Heather Gaddis: a cashier with charisma

Has dynamic ability to relate to anyone standing at her counter, customers agree
By Julianne Kuykendall | Mar 07, 2014
Photo by: Julianne Kuykendall CASHIER WITH CHARISMA: Heather Gaddis, a cashier at the Dollar General in Bethel, says her favorite part of being a cashier is talking to her customers, even though she stayed in trouble throughout school for talking. Her family includes her father Lewis Gaddis (deceased), mother Debbie Gaddis, sister and brother-in-law Amber and Wayne Bullman, plus three nephews – Myrcial, Alex and Draco.­­

When Heather Gaddis checks out at a grocery store or convenience store line, she hates the same old routine conversation with the cashier in front of her that goes like, “Hey how are you today?” followed by “I’m fine, how are you?” and then ends with an obligatory, “Thank you – have a nice day.”

“I always hated that same old boring conversation,” Gaddis said.

So, when she started working at Dollar General in Bethel almost 2 years ago, 28-year-old Gaddis, who describes herself as a “people-person who loves to talk,” decided that she would insert her own flair into her cashier job, making the job fun along the way.

It worked.

Almost 2 years later, many customers agree that Gaddis’ naturally enthusiastic personality gives her a dynamic ability to relate to anyone standing at her counter – a customer service ability that many in the professional customer service industry train months and years for.

“Every time I go in the store, I notice that Heather always seems so happy,” said customer Lisa Leatherwood. “She seems to really love her job!”

What’s her secret to sparking a conversation and making a friend in the 2 or 3 minutes it takes to check a customer out while remaining highly efficient on the job?

“My mama and daddy always told me to treat people the way I want to be treated and so I just kind of go with it,” she explained. “I don’t know a lot of names but I know a lot of faces and sometimes a conversation starts with the most random and funny things people will say.”

Other times, conversations are sparked by items crossing the conveyor belt – items like a fluorescent pink poster board purchased at 10:55 p.m. by a customer helping their child with a last minute school project or a “Get Well” balloon purchased to cheer up a friend in the hospital.

One day, a conversation was prompted by a customer buying a Little Debbie oatmeal pie – the same kind her father, Lewis Gaddis, who operated Gaddis Electric before he passed away in 2011 — always used to eat.

“A lot of customers remember Daddy and one day a friend of my Daddy’s was in here and my 6-year-old nephew was also in here pitching a fit and I told him that he needed to stop hollering liked a mashed cat and Daddy’s friend said, ‘Yep, that’s little Lewis right there,’” recalled Gaddis.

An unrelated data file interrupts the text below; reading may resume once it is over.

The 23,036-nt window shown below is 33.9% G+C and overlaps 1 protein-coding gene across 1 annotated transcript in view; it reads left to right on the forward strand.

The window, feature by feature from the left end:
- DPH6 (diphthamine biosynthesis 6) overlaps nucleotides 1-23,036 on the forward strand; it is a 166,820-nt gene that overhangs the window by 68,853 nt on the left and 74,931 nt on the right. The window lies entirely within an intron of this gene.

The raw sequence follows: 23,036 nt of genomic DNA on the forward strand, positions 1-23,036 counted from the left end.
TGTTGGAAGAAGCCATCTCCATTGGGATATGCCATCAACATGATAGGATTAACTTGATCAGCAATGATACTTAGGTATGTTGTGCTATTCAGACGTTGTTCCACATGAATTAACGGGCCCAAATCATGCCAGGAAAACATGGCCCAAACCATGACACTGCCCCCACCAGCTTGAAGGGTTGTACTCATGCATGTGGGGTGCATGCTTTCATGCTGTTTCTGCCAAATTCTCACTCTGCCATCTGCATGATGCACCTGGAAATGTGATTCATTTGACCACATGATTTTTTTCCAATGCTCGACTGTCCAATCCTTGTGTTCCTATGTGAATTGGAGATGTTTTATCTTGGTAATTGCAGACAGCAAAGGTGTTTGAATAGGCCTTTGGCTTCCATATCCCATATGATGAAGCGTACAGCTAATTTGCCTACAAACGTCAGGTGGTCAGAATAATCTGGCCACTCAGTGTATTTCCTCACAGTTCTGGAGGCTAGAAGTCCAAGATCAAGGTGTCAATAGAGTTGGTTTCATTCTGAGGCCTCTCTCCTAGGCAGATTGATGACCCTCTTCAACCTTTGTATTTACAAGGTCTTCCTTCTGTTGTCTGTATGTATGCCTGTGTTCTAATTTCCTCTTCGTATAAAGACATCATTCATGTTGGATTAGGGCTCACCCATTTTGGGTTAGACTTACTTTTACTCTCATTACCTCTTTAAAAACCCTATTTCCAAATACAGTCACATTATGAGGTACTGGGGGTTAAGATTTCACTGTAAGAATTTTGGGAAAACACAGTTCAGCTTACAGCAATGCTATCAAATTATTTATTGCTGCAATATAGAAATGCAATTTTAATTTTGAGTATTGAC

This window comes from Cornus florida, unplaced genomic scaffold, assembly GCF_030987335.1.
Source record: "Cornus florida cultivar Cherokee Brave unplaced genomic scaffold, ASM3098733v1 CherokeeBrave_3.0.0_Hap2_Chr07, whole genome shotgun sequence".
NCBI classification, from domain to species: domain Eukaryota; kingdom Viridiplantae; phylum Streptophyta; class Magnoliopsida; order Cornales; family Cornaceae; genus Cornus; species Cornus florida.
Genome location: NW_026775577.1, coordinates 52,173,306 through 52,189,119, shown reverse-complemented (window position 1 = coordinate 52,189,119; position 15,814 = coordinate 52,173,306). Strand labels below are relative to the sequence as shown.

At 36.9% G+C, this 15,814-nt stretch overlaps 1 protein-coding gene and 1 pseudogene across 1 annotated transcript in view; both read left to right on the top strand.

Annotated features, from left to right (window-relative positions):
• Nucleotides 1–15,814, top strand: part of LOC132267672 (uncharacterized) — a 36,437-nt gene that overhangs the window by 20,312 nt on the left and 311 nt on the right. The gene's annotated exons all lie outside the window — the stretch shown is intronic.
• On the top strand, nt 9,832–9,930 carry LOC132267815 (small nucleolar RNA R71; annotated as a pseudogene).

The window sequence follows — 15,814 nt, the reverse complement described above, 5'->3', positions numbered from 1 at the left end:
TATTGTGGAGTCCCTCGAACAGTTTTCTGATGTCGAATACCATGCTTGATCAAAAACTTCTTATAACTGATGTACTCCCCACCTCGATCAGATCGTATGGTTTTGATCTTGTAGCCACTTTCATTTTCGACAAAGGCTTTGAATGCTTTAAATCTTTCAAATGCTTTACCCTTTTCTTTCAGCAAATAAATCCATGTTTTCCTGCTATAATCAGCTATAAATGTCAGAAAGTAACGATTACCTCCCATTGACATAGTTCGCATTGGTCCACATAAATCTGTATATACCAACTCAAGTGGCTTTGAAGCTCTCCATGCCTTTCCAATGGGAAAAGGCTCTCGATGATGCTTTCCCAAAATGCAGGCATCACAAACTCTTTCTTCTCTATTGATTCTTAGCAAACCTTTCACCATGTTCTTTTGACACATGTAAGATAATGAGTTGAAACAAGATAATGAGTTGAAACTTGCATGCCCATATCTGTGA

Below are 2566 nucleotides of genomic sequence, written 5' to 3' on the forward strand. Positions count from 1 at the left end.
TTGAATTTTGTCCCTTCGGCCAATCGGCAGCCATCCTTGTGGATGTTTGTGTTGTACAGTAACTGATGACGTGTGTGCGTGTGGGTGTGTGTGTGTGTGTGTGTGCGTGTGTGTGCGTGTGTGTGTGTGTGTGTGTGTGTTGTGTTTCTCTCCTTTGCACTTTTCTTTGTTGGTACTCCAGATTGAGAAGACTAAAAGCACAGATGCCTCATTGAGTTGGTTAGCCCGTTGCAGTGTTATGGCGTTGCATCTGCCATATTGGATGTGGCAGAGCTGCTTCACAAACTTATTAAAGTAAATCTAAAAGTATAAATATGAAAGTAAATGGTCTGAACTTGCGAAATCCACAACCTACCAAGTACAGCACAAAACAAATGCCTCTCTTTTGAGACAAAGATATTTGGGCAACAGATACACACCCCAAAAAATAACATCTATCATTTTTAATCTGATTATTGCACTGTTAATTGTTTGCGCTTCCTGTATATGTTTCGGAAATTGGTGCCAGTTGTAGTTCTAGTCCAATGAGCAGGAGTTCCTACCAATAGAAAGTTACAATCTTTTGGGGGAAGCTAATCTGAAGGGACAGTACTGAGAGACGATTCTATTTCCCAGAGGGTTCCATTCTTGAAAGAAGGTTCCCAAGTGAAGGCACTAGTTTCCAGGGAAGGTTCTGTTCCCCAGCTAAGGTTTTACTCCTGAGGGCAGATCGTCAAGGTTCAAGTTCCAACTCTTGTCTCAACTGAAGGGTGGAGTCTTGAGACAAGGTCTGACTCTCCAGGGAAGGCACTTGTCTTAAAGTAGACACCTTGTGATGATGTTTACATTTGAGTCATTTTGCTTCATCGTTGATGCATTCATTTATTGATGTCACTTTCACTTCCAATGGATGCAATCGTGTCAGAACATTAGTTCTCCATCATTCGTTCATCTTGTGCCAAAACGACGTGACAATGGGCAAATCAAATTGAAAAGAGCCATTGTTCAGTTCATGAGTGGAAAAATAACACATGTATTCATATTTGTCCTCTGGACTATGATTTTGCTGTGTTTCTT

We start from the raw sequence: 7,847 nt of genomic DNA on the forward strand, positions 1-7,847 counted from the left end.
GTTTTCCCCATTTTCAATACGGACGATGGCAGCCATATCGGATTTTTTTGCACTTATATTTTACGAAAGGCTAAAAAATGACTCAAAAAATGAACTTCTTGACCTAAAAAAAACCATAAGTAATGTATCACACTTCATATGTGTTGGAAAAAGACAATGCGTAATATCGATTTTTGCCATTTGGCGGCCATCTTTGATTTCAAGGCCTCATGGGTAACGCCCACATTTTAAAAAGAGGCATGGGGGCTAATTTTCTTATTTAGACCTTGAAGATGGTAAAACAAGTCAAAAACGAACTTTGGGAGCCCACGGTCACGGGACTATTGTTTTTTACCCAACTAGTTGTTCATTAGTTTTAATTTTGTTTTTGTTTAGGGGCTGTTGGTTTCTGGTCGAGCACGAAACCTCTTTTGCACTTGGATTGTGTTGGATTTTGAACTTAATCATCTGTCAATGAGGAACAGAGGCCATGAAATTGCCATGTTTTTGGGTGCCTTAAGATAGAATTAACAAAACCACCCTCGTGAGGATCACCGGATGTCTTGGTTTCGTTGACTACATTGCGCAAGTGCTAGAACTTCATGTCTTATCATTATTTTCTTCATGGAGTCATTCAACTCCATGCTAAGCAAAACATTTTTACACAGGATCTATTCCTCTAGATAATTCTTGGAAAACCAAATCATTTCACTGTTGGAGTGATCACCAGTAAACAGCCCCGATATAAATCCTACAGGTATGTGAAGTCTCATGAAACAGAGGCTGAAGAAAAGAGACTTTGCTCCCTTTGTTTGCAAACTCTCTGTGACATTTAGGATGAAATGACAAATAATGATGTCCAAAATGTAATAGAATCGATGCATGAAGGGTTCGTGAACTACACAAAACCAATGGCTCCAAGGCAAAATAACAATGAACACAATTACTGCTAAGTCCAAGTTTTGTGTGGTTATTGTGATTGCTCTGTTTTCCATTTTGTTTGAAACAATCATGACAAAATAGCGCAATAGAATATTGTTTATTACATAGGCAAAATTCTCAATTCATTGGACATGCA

At one point, she thought about continuing her father’s electrical business but, since she has an extreme fear of crawl spaces, spiders and heights, she firmly switched her plans against that idea, she decided.

“Sometimes, customers will notice I’m pregnant and ask me about the baby so I tell them that I’m having a baby girl and naming her Katniss based on the main character in the book ‘The Hunger Games,’” said Gaddis, adding that she is excited that her baby girl is due on April 2, her father’s birthday.

Formerly a substitute teacher and preschool worker, Gaddis loves to interact with the kids who come through her line, asking them about their day at school or the kind of candy bar they like to buy or the super-hero shirt that she is ringing up for them.

“I’m basically a big kid I guess,” said Gaddis.

“Sometimes I tell the kids that I always got in trouble in school for talking and that my teacher would put me in the corner and I would talk to the wall!” she added.

Now, she is happy that talking is part of her job – her favorite part.

That’s why she likes being in a central location where she can see her friends and neighbors and be a part of the daily happenings in her community.

“I see it all here,” she said.

“I feel like I attend a lot of funerals here beside the church and the cemetery and we’ve witnessed funerals for some of our regular customers,” she continued. “It hits us hard because we get so attached to people.”

While there are sad moments here and there, Gaddis works hard to keep up the spirits of her customers, often joking around with her co-workers to keep the mood friendly. “This Christmas, two of my co-workers dressed up in red aprons and Santa hats and I called them ‘Jingle and Jangle’ that I had gotten from the movie ‘The Year Without a Santa Clause’ and my co-workers and me and a bunch of the customers got a big laugh over that,” Gaddis recalled.

In moments like that, Gaddis is glad that, when customers walk out the door with their bags in hand, they don’t offer an obligatory, half-hearted “Thanks.”

More often, it’s more like a very personalized, “Bye Heather – see you next time.”

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